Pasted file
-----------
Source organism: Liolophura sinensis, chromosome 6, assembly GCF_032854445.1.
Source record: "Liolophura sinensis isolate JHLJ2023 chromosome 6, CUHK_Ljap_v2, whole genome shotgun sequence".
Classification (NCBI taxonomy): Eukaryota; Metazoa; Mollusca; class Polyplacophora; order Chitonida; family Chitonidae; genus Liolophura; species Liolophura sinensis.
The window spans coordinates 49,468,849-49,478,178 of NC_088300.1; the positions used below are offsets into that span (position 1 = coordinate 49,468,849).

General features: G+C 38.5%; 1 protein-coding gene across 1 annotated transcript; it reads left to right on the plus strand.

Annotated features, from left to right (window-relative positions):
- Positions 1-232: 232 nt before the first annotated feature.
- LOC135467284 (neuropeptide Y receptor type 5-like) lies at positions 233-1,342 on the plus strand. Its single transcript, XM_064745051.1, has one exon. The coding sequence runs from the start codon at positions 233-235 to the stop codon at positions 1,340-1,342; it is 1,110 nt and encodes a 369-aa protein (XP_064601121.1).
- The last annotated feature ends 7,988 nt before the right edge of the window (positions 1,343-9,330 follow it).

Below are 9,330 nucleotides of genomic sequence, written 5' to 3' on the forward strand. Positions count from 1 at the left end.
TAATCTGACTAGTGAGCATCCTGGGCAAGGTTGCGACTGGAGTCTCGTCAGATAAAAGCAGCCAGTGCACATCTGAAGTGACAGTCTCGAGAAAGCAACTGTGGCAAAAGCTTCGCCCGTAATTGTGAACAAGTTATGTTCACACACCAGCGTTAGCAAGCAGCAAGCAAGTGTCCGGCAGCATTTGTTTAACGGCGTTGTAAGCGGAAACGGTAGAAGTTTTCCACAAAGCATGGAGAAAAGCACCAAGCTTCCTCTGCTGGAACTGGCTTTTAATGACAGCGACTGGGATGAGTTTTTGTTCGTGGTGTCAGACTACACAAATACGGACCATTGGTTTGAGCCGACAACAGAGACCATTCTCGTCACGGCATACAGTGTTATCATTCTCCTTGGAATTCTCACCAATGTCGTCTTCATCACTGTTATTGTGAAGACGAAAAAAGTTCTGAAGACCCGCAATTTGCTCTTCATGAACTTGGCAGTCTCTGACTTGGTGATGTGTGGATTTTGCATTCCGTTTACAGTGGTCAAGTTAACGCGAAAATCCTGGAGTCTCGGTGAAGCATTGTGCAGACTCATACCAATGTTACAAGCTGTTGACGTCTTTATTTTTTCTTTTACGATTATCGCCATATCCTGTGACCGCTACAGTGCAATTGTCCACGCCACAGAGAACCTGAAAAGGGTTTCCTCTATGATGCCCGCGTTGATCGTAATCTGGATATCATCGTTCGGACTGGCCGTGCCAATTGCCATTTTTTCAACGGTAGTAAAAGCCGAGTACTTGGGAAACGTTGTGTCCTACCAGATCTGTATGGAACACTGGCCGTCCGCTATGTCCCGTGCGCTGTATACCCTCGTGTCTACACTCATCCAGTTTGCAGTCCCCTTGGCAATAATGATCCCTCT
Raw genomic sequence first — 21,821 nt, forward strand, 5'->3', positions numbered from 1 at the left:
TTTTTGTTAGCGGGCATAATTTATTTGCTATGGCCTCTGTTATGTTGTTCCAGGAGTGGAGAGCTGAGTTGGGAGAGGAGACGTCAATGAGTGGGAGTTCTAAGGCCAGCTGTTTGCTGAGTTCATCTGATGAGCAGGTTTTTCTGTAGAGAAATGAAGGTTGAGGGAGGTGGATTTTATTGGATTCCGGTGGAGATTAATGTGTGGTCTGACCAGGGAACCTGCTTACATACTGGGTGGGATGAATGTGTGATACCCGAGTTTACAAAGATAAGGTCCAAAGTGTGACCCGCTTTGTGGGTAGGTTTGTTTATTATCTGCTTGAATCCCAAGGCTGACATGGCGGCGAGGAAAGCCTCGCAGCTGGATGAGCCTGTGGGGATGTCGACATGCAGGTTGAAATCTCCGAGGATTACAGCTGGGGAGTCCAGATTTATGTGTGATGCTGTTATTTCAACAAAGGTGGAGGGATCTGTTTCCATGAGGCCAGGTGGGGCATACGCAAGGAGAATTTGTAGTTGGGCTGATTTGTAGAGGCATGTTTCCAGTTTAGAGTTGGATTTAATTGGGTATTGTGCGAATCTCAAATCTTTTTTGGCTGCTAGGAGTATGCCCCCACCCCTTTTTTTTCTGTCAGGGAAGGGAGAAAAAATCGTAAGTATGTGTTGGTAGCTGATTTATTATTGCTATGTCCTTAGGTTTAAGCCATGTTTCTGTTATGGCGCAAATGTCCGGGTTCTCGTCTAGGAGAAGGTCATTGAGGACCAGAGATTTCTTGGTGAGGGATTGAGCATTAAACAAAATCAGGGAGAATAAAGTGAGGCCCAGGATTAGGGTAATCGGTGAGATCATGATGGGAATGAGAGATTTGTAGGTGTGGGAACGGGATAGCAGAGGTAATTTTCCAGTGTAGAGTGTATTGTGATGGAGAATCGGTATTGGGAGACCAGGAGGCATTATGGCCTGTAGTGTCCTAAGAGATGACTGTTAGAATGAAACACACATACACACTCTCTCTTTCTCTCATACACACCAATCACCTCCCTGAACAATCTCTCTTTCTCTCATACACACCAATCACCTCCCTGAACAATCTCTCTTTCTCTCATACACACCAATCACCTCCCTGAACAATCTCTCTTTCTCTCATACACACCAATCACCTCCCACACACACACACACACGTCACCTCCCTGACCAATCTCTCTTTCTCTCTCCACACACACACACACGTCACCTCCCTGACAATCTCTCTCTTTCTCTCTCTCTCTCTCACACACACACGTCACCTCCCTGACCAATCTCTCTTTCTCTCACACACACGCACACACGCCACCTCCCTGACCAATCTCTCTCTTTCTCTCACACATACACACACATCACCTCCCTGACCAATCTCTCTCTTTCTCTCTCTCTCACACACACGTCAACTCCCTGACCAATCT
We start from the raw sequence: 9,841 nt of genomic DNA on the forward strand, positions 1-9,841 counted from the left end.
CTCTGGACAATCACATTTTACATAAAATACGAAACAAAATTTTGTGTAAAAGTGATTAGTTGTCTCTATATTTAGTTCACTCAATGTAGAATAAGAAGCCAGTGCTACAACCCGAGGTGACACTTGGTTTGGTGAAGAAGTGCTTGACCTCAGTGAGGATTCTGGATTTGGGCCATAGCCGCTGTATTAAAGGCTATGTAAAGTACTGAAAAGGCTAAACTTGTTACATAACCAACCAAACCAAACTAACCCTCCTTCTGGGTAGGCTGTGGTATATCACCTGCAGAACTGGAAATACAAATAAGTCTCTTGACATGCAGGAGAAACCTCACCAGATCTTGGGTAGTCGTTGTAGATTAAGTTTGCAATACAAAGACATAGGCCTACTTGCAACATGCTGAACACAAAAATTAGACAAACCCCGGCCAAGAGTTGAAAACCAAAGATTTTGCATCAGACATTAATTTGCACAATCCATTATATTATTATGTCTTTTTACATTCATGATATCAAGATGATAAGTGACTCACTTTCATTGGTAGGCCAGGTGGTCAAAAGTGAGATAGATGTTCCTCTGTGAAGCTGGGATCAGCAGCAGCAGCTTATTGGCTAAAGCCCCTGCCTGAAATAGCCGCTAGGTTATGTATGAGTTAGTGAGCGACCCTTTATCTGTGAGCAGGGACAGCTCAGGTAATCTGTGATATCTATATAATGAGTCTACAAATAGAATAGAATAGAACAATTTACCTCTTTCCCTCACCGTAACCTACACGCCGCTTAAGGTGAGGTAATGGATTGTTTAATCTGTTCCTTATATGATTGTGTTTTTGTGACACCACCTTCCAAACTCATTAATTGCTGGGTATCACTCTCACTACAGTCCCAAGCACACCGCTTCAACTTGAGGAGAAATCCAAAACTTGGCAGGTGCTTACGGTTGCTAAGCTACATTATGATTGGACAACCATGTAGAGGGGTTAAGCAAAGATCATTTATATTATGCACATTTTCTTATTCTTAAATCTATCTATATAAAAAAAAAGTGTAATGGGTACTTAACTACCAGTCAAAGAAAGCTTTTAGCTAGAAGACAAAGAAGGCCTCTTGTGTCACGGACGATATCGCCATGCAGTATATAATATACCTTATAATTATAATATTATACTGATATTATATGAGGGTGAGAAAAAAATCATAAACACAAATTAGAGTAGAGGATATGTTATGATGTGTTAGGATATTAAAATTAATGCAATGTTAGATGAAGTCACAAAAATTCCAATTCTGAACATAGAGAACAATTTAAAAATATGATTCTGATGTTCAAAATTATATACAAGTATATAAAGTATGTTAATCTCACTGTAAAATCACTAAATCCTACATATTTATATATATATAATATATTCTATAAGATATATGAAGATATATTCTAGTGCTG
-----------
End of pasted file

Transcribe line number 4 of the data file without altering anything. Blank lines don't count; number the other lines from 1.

The window spans coordinates 49,468,849-49,478,178 of NC_088300.1; the positions used below are offsets into that span (position 1 = coordinate 49,468,849).